The HTBLA Hallstatt was founded in 1873 as a k.u.k. Fachschule für Holzindustrie und Marmorbearbeitung (Royal and Imperial Technical School for the Wood Industry and Marble Processing). In its 150 years of existence, it has always considered itself a provider of education and impetus with a focus on wood. The sustainable use of wood is a common thread running through all the main areas of education. Today, the HTBLA Hallstatt is an educational institution enjoying recognition throughout Austria and internationally. Its roughly 450 students are taken care of by a teaching staff of around 60.
Salt has always been closely connected with water. The Alpine salt deposit developed 250 million years ago from sea water, and today the salt is mined from the mountain with the help of fresh water. The resulting brine is then transported to the evaporators. For a long time, the watercourses and lakes of the Salzkammergut were the most efficient transport route for getting the enormous quantities of firewood to the brew houses and the only way to transport the salt out of the Salzkammergut. On the waterways, the salt from Hallstatt reached Vienna and other destinations. Salztorbrücke and Salzgries in Vienna still evoke the history of salt transport today. Incidentally, most of the historic roof trusses in Vienna's city centre also reached Vienna by water (via the River Danube).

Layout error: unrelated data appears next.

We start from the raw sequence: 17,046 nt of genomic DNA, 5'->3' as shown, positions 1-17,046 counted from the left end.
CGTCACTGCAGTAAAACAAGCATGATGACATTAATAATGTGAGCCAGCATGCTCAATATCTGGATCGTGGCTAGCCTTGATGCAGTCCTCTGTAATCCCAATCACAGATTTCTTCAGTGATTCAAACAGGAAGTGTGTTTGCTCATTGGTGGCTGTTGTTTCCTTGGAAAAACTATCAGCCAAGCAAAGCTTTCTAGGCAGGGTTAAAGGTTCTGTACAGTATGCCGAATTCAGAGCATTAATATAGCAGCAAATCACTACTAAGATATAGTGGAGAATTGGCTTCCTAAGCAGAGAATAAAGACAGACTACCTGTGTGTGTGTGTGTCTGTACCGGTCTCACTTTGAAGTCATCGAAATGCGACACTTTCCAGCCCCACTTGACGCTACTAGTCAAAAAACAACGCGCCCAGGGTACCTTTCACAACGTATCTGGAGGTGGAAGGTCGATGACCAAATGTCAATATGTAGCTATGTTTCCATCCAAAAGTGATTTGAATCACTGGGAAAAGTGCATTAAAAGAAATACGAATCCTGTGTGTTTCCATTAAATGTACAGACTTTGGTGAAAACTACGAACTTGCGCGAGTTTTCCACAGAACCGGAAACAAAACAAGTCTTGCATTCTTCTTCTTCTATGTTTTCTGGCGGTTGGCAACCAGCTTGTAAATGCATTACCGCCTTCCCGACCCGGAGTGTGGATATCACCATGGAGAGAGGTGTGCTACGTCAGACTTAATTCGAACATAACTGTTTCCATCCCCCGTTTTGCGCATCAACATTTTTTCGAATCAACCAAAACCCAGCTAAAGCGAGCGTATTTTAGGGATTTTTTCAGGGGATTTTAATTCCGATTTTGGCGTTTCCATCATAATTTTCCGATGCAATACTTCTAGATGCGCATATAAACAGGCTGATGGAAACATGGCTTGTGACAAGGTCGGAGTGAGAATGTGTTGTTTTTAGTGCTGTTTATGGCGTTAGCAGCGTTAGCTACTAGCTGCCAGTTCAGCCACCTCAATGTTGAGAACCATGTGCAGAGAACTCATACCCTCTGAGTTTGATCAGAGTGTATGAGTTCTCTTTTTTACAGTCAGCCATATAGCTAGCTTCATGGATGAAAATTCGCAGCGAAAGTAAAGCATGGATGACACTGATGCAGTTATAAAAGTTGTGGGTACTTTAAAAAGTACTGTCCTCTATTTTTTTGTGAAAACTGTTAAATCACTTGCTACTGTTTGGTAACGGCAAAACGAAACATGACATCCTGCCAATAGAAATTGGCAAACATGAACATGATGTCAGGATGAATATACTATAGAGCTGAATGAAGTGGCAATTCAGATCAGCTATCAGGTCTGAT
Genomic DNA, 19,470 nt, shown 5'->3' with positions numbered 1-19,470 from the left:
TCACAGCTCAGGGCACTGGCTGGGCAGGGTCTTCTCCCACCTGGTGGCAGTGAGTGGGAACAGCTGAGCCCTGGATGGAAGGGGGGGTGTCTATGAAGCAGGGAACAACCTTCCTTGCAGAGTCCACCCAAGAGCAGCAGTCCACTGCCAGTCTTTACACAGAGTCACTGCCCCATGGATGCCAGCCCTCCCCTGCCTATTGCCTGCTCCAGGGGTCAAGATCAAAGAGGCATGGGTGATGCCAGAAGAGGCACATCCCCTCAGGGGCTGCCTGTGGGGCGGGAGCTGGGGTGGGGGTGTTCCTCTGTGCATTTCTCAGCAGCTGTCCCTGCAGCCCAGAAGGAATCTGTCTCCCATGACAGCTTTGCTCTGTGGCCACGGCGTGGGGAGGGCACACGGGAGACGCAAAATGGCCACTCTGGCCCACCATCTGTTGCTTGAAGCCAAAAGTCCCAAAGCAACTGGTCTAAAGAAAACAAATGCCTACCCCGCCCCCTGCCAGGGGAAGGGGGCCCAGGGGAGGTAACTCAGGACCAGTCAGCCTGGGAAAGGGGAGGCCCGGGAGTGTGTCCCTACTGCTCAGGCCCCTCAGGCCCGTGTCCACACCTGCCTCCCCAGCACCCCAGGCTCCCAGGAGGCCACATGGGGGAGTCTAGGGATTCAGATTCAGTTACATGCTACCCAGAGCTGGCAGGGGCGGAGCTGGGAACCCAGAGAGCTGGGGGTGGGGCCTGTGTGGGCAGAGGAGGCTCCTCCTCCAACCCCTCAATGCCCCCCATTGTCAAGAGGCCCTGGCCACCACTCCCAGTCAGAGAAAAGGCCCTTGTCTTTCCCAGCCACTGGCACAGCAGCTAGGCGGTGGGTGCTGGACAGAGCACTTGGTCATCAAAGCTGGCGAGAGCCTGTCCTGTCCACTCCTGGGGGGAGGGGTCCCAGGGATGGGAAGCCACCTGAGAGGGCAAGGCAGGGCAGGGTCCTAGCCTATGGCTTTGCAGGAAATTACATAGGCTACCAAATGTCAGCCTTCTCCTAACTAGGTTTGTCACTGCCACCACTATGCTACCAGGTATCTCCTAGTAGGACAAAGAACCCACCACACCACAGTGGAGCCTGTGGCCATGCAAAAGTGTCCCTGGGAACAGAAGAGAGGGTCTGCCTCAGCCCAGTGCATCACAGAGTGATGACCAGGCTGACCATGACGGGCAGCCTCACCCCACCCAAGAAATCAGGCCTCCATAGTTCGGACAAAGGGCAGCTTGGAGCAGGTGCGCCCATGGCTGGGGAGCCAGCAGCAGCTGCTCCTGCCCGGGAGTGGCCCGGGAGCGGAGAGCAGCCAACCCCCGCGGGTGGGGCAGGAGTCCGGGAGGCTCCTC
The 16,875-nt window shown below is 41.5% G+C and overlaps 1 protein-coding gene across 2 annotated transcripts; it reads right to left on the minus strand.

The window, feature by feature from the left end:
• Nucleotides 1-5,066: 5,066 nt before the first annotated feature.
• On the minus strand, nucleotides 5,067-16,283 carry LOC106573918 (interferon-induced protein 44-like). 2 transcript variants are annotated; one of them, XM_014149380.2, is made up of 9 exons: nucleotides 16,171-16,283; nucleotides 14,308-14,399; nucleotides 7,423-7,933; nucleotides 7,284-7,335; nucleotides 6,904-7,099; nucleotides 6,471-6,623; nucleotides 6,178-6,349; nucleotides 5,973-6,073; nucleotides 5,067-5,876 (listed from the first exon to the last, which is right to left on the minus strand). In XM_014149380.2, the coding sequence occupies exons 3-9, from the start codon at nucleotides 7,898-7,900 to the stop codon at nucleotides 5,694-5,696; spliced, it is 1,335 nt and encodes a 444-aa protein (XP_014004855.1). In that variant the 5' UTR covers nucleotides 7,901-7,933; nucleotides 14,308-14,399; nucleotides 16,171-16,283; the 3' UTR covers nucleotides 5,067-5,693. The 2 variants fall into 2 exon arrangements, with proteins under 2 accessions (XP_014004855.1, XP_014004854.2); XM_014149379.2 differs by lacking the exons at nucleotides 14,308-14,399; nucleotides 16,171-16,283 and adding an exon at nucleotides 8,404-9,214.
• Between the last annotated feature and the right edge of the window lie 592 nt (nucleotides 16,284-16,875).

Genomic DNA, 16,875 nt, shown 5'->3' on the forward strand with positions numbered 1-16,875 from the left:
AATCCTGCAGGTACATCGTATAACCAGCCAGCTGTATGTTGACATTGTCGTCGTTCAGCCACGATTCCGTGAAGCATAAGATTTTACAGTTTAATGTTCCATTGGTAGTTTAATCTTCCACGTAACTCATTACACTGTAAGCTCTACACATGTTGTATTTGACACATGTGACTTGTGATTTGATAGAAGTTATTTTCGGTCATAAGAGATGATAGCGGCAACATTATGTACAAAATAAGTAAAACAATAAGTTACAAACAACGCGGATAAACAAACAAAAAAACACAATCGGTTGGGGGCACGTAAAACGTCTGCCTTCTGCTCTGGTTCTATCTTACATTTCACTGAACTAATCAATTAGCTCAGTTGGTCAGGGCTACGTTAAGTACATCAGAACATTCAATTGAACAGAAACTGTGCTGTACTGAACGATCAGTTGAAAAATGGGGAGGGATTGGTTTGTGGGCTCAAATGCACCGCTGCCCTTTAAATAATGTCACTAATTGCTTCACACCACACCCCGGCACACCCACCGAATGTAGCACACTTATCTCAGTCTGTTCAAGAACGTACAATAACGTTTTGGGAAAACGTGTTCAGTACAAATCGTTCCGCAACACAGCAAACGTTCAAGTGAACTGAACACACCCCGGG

© NHM Wien

© NHM Wien, Kerstin Kowarik

© Universität für Bodenkultur

© Schifffahrtsmuseum Spitz; Bearbeitung: Universität für

© Museum Hallstatt, Bearbeitung: NHM Wien

© NHM Wien, Kerstin Kowarik

© NHM Wien, Hans Reschreiter

© NHM Wien, Daniel Brandner
© NHM Wien

© NHM Wien
(c) NHM Wien